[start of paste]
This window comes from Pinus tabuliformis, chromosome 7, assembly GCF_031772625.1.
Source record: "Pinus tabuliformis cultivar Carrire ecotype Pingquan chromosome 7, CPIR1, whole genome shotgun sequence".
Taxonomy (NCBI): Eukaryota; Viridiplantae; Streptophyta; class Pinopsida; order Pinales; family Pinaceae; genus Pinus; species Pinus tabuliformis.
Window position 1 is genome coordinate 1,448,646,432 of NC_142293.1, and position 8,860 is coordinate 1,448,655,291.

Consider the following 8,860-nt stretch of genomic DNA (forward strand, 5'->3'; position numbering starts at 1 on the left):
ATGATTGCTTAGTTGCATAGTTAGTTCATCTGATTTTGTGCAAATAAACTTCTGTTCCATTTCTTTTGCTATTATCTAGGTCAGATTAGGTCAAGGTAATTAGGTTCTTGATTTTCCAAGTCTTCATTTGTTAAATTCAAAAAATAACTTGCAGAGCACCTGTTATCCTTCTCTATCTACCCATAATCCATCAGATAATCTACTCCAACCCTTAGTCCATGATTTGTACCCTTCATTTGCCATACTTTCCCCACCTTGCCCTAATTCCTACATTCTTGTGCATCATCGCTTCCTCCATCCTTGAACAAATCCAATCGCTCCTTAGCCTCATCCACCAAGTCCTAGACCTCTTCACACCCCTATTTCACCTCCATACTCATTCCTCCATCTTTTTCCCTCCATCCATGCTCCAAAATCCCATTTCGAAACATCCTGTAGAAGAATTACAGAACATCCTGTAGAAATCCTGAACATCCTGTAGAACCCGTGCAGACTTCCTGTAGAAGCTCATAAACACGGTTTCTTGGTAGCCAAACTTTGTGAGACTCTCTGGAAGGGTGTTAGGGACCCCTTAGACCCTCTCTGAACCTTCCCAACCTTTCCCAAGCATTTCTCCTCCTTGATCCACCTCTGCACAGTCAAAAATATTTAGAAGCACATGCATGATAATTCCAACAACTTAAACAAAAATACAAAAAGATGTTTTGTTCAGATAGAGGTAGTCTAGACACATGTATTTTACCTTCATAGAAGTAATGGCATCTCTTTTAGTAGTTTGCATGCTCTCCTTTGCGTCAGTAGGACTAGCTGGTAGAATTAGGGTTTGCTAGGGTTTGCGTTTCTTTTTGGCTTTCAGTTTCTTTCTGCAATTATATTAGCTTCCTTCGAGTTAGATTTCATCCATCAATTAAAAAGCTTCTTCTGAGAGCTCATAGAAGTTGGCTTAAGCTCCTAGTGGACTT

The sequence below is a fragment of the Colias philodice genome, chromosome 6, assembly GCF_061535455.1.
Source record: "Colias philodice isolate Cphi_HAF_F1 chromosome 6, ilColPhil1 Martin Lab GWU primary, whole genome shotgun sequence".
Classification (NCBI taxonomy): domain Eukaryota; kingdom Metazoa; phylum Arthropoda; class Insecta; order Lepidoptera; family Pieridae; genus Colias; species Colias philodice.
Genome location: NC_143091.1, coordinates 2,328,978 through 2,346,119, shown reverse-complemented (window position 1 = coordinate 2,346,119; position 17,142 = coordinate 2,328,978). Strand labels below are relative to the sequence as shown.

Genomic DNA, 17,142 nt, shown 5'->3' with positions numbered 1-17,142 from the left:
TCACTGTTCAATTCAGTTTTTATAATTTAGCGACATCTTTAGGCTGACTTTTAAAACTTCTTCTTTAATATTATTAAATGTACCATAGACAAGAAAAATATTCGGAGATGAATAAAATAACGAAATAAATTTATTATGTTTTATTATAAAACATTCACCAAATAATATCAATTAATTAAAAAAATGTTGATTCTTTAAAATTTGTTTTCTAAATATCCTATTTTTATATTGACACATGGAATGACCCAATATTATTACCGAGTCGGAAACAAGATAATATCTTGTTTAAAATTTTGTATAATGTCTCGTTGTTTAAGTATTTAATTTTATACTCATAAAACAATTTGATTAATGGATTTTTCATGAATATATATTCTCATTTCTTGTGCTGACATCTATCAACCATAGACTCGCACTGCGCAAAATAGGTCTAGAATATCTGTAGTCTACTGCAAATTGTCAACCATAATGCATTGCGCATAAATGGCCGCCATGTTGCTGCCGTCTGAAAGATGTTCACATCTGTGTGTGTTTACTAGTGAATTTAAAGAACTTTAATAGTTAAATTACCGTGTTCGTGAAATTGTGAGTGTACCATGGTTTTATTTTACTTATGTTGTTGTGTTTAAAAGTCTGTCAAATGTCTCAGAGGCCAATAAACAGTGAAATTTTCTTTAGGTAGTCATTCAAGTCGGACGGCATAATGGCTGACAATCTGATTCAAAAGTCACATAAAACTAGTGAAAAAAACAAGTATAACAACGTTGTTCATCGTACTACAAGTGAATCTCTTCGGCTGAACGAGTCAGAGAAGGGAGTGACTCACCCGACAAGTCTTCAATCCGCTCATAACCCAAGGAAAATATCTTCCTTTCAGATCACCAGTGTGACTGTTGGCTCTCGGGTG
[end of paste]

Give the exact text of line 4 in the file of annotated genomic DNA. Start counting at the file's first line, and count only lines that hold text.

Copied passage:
Window position 1 is genome coordinate 1,448,646,432 of NC_142293.1, and position 8,860 is coordinate 1,448,655,291.